After learning that Lupus is the cause of their medical problems, a person often has a great sense of relief, as well as hope that things will improve. The average patient experiences Lupus symptoms four to six years and sees up to the same number of doctors before getting a clear diagnosis of Lupus. Many describe the great sense of relief they feel after finally getting a one word diagnosis to describe their collection of multiple medical symptoms.
With the diagnosis comes the welcome change of a decisive treatment plan and prescriptions for well-established treatments to help control the lupus. Often the counsel from doctors and other knowledgeable counselors encourage changes in lifestyle and attentiveness to recognizing physical limitations. Each lupus patient has their own unique set of symptoms and circumstances influencing their quality of life, despite lupus. In the same patient, flares of their Lupus may suddenly narrow those limitations and frustrate their life goals and plans.
Over work or inadequate rest can quickly bring on extreme fatigue and lupus flare, so it is critical to learn to perceive physical, psychological, and spiritual signs of weariness, and then to take quick actions to retract the limits temporarily to quash or prevent an oncoming flare of lupus. For many patients, the onset of extreme fatigue is the first symptom as a flare is starting, so becoming intentional about managing social commitments and activity in balance with physical stamina can go a long, long way to minimizing the length and severity of flares, when they do occur (and they will!).
Living within the limits of Lupus may involve a strict regimen of medications, laboratory tests, and medical appointments, along with costs that that restrict a household budget. Moderate physical exercise can help increase the physical limitations by encouraging good circulation and promoting tissue health and repair. Adequate sleep becomes invaluable in fighting many of the affects of lupus, and can diminish some of the morning mental clouding that many patients experience daily. Communicating with the rheumatologist becomes very important if arthritis or neuropathy pain disrupts sleep, and being willing to ask for and take pain medications can be essential to fighting the negative effects of lupus.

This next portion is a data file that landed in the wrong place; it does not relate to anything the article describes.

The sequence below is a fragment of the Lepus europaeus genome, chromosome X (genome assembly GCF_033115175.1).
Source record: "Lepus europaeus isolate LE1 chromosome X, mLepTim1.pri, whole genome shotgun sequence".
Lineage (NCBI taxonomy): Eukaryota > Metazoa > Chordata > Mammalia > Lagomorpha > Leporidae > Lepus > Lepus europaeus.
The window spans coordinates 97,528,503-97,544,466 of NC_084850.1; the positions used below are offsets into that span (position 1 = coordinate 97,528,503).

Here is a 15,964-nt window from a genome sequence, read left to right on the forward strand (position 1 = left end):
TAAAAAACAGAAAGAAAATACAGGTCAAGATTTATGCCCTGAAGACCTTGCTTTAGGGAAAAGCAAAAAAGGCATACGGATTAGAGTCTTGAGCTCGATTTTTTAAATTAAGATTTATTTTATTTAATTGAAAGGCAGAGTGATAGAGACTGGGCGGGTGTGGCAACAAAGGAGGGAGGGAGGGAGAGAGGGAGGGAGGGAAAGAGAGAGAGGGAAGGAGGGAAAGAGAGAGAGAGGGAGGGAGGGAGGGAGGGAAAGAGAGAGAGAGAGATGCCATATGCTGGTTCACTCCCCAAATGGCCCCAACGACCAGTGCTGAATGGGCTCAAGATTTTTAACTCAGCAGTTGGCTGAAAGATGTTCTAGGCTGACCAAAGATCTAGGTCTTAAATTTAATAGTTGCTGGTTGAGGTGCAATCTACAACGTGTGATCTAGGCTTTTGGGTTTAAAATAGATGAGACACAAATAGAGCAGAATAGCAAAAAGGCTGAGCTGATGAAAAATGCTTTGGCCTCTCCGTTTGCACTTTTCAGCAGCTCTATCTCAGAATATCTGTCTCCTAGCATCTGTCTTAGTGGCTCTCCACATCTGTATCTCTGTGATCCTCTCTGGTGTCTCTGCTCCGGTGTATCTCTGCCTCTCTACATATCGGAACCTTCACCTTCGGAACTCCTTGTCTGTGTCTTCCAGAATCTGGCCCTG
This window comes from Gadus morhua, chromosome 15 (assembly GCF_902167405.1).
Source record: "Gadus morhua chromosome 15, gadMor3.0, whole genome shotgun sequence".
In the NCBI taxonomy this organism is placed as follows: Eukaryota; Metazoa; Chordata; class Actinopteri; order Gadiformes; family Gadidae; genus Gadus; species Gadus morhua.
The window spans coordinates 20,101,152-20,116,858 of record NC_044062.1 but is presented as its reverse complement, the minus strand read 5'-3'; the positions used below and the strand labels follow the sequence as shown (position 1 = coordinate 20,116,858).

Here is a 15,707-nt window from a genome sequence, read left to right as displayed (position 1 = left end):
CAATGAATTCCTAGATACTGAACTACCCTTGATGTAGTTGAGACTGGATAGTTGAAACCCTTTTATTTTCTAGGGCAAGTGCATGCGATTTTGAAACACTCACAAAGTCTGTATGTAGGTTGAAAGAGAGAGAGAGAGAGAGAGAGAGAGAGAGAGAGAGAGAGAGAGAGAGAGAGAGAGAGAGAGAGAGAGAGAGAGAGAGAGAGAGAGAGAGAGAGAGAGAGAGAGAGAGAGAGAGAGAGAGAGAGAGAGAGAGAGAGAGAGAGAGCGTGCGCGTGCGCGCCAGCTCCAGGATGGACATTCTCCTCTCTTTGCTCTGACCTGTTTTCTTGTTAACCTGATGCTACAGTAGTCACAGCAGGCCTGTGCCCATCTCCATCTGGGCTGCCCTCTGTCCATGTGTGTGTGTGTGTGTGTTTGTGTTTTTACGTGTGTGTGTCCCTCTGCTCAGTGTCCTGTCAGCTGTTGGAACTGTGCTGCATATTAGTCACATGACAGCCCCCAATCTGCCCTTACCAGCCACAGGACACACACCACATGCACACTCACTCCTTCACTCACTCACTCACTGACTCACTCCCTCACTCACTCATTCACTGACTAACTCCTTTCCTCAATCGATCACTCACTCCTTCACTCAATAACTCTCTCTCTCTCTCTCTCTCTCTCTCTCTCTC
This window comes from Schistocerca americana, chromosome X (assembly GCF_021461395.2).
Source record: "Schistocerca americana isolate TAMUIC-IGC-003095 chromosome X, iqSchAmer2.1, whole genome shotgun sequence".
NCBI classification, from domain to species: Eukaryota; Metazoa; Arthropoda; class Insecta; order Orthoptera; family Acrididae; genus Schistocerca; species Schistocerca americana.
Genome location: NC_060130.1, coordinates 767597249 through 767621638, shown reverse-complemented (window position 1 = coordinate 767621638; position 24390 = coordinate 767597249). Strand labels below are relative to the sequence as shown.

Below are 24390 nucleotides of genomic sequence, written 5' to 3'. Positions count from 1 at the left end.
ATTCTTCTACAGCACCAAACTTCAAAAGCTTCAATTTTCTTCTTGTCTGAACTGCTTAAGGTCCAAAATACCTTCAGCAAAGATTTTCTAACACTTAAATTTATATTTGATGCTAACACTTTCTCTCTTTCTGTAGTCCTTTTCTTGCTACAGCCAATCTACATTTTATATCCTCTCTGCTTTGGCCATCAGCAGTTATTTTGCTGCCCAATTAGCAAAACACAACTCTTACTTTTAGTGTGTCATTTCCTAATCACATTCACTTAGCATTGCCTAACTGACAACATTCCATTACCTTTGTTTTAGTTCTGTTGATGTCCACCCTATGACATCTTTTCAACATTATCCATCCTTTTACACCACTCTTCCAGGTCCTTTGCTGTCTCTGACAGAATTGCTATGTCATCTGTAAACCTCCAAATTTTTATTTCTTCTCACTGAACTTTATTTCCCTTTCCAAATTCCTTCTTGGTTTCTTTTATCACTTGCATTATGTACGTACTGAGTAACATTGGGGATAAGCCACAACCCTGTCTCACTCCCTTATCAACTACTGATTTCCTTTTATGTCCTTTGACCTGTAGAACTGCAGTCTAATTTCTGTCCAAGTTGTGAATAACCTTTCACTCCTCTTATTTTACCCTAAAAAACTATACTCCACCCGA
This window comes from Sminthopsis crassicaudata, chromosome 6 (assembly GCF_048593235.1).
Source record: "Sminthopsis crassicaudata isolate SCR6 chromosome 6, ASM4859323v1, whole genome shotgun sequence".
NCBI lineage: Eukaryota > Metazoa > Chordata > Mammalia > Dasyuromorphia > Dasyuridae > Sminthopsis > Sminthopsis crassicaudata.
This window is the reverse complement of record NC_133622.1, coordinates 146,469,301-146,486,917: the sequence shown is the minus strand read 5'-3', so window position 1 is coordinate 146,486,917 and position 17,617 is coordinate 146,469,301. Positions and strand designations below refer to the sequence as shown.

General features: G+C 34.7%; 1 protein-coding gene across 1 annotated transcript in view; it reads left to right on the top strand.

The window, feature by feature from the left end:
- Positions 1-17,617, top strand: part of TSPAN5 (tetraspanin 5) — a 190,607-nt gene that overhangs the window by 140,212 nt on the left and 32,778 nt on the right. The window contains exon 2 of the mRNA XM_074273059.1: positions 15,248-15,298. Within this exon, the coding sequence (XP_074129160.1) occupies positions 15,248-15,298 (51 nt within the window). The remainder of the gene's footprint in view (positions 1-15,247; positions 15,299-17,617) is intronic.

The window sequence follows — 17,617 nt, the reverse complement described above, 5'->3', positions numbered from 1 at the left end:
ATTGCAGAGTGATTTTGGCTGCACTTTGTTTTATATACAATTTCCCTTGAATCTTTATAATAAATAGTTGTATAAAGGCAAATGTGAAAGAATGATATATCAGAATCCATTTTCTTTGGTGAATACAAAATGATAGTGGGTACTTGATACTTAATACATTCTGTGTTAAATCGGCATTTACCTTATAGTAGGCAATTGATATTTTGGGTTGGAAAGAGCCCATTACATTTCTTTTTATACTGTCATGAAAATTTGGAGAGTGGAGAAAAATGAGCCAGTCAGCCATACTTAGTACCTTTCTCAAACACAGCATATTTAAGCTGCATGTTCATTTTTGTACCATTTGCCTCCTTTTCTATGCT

All in all, we can choose to make the most of what we have, despite lupus, and accept that lupus may make our life and limitations different than others. Take a the time to you need to slow down, without letting this need frustrate you. In the stillness of those quieter moments, focus on the blessings around you, and determine to embrace your limitations rather than becoming a victim of them. Perhaps consider these thoughts penned by Paul of Tarsus, who also had a life-long chronic illness but embraced the ideas that his weaknesses and limitations were a blessing. He wished his illness would go away, but he was no victim!
“For this thing I besought the Lord thrice, that it might depart from me. And he said unto me, My grace is sufficient for thee: for my strength is made perfect in weakness. Most gladly therefore will I rather glory in my infirmities, that the power of Christ may rest upon me. Therefore I take pleasure in infirmities, in reproaches, in necessities, in persecutions, in distresses for Christ’s sake: for when I am weak, then am I strong.” 2 Corinthians 12:7-10, KJV